Davy Jones was the ever-youthful and mop-topped "short one" from The Monkees, who scored chart hits and TV success during the 1960s and beyond.
Only last year, the British-born star was touring the heritage circuit once again as he teamed up with most of his bandmates from the slapstick show.
But away from a screen role which won successive generations of fans, he had a successful stage career and was a talented horseman - a skill which had also seen him briefly working as a jockey before he found fame.
He is best remembered for his vocals on Daydream Believer, a top 10 hit for the teen pop group in 1967.
It was one of many songs The Monkees recorded for their hit TV show, which spawned four US number one albums in a 13-month period from 1966 to 1967.
They were famous for their clean-cut image and were marketed as the American answer to The Beatles, having been created by two US TV producers who hoped to mimic the anarchic comedy of the Fab Four's film A Hard Day's Night.
The stigma of their origins never quite escaped the band, who later wrested control of the careers and recorded a number of critically acclaimed but commercially unsuccessful psychedelic rock albums.
Jones, who was born in Manchester in 1945, famously took a brief role in Coronation Street during the show's early days in the 1960s, while still a teenager.
After a stint training as a jockey in Newmarket, he landed his big acting break thanks to his boyish features and diminutive stature, playing the Artful Dodger in the West End stage musical Oliver!
He went on to land a Tony nomination when he transferred to Broadway in New York with the production.
Jones and the rest of the cast were guests on The Ed Sullivan Show when The Beatles made their first appearance, with Beatlemania in full swing.
His feted performance upped his profile and led to a US management deal resulting in TV roles and a short-lived solo music career.
The contract also helped to fast-track him through the auditions for The Monkees, as TV executives put together the group in 1966 partly as a response to the popularity of the Fab Four's movie A Hard Day's Night.
The group also featured Micky Dolenz, Peter Tork and Mike Nesmith.
The show - and the accompanying albums - gave rise to a number of classics, including Daydream Believer, Last Train To Clarksville and Pleasant Valley Sunday, written by such luminaries as Neil Diamond, Carole King and Gerry Goffin.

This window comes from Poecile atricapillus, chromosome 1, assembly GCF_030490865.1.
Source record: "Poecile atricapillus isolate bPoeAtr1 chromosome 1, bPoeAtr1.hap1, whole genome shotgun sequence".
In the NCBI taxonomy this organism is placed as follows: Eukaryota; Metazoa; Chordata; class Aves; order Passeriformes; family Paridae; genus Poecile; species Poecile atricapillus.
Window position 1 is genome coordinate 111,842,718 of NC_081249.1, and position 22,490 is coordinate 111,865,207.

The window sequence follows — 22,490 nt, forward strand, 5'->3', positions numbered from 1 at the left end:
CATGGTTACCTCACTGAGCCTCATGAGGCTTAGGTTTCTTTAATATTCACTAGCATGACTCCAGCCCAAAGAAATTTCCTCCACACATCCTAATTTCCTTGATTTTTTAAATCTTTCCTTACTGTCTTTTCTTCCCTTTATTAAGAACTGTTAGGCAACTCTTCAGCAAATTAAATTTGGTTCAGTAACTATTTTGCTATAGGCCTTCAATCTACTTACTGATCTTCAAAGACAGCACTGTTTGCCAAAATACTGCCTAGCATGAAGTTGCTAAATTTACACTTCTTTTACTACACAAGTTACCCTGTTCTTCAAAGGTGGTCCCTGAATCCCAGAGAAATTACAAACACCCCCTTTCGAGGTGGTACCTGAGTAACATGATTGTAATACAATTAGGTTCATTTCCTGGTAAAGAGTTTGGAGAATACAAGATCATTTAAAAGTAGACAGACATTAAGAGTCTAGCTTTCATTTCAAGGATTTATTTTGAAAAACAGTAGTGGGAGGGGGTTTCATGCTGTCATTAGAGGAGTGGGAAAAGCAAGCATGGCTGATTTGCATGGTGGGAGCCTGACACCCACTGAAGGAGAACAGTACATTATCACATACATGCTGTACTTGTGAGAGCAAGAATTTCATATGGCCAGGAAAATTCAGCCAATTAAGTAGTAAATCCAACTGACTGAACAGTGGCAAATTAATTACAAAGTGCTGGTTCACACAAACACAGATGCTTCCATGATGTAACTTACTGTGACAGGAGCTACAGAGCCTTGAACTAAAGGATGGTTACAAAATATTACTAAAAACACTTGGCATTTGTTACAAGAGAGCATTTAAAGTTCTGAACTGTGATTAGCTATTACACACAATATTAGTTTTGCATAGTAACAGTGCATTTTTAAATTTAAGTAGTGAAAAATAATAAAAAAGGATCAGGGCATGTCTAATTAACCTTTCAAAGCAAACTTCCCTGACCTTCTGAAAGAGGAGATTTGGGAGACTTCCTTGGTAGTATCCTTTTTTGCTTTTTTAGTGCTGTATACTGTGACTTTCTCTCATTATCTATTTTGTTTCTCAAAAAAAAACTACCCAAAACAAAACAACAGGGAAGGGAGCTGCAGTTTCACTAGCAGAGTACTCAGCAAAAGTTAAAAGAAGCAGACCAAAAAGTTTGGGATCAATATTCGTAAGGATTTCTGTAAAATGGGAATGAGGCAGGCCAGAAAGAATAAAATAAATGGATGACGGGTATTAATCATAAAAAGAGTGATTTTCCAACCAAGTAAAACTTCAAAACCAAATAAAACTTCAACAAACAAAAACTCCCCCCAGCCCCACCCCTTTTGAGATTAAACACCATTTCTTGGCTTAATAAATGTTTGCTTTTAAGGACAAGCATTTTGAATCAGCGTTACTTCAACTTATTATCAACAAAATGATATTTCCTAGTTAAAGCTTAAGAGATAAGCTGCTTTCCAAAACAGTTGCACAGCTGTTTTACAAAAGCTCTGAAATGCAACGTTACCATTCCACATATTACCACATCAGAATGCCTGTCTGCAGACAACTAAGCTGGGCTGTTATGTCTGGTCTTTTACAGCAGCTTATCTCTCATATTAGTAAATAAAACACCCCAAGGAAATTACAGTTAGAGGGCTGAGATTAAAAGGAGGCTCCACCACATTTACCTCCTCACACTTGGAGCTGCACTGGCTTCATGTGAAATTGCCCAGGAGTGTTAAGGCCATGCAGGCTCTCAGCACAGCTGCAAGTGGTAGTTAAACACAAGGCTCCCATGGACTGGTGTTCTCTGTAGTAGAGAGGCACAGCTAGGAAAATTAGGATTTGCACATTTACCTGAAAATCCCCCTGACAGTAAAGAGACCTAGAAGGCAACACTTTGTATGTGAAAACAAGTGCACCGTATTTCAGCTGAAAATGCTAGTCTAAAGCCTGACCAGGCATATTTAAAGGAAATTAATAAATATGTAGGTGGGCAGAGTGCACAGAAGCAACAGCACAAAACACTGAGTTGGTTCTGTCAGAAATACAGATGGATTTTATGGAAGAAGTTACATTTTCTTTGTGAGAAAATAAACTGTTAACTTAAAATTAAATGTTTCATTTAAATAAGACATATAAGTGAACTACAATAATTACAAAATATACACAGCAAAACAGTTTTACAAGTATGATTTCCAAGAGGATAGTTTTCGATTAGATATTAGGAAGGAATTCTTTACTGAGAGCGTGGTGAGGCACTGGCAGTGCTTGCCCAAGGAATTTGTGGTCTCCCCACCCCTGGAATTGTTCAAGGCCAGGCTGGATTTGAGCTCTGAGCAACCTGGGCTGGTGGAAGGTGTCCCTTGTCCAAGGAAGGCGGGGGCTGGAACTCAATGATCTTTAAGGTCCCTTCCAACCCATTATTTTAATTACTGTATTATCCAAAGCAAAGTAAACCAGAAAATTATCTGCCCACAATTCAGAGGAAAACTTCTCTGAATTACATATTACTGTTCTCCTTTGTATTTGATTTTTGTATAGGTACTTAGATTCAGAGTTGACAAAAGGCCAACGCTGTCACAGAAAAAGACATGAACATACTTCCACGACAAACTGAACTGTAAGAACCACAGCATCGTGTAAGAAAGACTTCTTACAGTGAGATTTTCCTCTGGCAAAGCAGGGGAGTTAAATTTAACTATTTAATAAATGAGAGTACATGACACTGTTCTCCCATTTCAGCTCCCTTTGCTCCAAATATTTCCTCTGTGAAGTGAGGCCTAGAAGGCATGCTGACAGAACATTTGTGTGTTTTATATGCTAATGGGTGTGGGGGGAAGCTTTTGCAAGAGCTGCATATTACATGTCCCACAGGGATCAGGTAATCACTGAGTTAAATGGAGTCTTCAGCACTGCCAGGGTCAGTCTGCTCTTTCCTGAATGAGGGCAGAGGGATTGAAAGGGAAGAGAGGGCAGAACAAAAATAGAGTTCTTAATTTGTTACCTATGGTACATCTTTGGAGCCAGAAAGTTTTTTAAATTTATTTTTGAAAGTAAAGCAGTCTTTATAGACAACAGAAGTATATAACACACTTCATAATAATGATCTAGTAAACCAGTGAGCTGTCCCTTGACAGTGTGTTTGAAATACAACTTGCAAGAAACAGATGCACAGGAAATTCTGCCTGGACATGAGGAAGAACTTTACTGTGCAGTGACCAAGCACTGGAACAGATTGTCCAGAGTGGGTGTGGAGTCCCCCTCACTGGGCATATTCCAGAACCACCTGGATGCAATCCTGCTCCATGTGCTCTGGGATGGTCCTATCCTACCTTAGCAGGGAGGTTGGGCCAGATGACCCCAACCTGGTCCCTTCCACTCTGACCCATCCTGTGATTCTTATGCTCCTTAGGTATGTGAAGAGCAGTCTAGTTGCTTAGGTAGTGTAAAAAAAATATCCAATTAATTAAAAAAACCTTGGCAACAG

Jones, who had been hired for his good looks and acting skills as much as his musical abilities, was often relegated to the role of tambourine player in the band's TV show.
But he also took lead vocals on some of their more popular songs, including Valleri and A Little Bit Me, A Little Bit You.
He can be heard speaking at the beginning of Daydream Believer, asking a studio engineer: "What number is this, Chip?"
The band replies "7-A", a reference to the number of takes Jones had to record before the song was considered complete.
It was a high tally in the early days of the recording industry, and Jones later confessed he had been unhappy, because he was not convinced of the song's potential.
"You can tell from the vocal that I was pissed off," he wrote in the official Monkees' biography 20 years later.
After their TV series ended, their partnership continued with the drifting, psychedelic film Head, partly created by Jack Nicholson.
The Monkees survived as a trio when Tork left in early 1969 and then, following the departure of Nesmith, as a duo. It was Dolenz and Jones who had often taken the lead on their songs.
After The Monkees, Jones continued to record, making solo albums in the 1970s and touring Japan with his new band, Toast, in the 80s.
He also made cameos in TV shows such as The Brady Bunch and Love American Style, and appeared in the stage musical Godspell.
The Monkees reunited several times over the years, most notably in the 1980s when their TV show was repeated on MTV - the TV channel that owed its existence, in part, to Jones's former bandmate Michael Nesmith, thanks to his interest in music videos.
Their last tour, as a three-piece, took place last year.
He also continued to have a love of riding and training horses and achieved the long-held ambition of winning his first race, in 1996 at Lingfield.